Duck Numbers Down Slightly in North Dakota
During mid-July we obviously note the sun is setting a bit earlier, the small grains are nearing harvest and the August 15 early Canada goose opener is nearing and hunters can begin to form plans for the fall hunting seasons.
In the past few weeks the North Dakota Game and Fish Department has released some numbers from spring surveys, which might give hunters some idea of how this fall could play out compared to the last few years.
For ducks, the numbers were down just slightly from last year. The Game and Fish Department’s annual spring breeding duck survey conducted in May showed an index of 3.4 million birds, down 5 percent from last year. A much more significant dip occurred last year, when the spring count was down 25 percent from the year before.
When it comes to producing ducks, North Dakota is part of the Prairie Pothole Region’s duck factory, which also encompasses parts of South Dakota, Minnesota, Montana and Iowa, as well as the Canadian provinces of Manitoba, Saskatchewan and Alberta.
Sometimes ducks move around in the Prairie Pothole Region, looking for the best spring habitat, so a decline in spring numbers in North Dakota doesn’t necessarily mean fewer ducks overall, but it might mean fewer “local” ducks produced.
The basic recipe for ducks includes lots of water in wetland of various sizes and depths, plus nearby grassland nesting habitat.
When this year’s numbers were documented, conditions in North Dakota were not favorable to keep nesting ducks in state. “The spring migration was well ahead of normal as open fields and warm temperatures allowed early migrants to pass quickly through the state,” said migratory game bird supervisor Mike Szymanski.
Survey results indicated all species, except ruddy ducks (up 19 percent) and gadwall (up 4 percent), decreased from their 2015 estimates, while shovelers remained unchanged. Mallards were down 9 percent, pintails down 17 percent and canvasbacks down 18 percent. However all species, with the exception of pintails and canvasbacks, were above the long-term average for this long-running state survey, which began in North Dakota in 1948.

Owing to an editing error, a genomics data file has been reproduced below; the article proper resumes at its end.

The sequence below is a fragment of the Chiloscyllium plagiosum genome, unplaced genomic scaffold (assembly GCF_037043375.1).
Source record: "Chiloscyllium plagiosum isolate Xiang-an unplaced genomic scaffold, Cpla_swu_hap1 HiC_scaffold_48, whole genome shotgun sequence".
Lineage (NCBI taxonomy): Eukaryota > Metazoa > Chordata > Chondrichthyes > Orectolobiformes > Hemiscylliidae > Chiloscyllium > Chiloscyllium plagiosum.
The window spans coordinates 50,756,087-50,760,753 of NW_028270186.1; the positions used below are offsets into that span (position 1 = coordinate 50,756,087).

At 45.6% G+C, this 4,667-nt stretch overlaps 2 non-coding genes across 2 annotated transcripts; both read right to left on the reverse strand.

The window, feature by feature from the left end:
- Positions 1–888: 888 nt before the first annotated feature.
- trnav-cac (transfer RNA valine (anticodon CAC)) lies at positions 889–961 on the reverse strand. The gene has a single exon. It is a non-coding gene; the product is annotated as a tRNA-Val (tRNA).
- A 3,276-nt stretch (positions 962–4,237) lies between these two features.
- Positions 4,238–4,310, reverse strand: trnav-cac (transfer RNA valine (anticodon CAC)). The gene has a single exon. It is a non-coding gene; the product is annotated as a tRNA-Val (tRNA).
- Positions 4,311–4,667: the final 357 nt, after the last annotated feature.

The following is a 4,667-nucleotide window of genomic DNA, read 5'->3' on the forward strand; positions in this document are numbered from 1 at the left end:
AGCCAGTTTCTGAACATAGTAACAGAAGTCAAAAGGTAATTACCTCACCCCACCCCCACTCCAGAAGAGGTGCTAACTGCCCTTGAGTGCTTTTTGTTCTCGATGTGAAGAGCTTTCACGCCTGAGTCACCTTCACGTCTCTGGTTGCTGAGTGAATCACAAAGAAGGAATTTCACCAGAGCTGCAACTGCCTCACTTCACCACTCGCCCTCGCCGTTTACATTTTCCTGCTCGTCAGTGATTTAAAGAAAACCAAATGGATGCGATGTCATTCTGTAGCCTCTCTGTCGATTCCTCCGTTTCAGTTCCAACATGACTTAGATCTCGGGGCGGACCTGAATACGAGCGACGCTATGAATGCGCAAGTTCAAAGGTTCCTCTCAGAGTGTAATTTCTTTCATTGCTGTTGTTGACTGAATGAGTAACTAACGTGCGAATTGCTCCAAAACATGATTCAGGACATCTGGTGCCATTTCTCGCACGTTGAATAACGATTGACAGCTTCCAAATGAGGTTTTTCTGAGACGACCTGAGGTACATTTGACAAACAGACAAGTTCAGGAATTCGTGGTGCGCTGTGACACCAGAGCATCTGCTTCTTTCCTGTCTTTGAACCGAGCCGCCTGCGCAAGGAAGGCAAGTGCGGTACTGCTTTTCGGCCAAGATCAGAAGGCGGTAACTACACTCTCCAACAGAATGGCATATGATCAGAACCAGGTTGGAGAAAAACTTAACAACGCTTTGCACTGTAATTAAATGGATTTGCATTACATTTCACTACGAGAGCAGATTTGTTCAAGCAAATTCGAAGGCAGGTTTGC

Szymanski said the number of temporary and seasonal wetlands was substantially lower than last year, with the spring water index down 50 percent. “However, conditions coming out of May into June were much wetter than what we observed during the week of the survey,” Szymanski added.
The water index is based on basins with water, and does not necessarily represent the amount of water contained in wetlands or the type of wetlands represented. In addition, heavy rains in parts of the state the first 10 days of July may also provide some additional benefit for waterfowl production.
Szymanski said the July brood survey will provide a better idea of duck production and insight into expectations for this fall. “The total breeding duck index is still in the top 20 all time, so there is still a lot of potential for good production this year,” he added. “Hopefully improved wetland conditions since the May survey will carry through into increased wetland availability for duck broods.”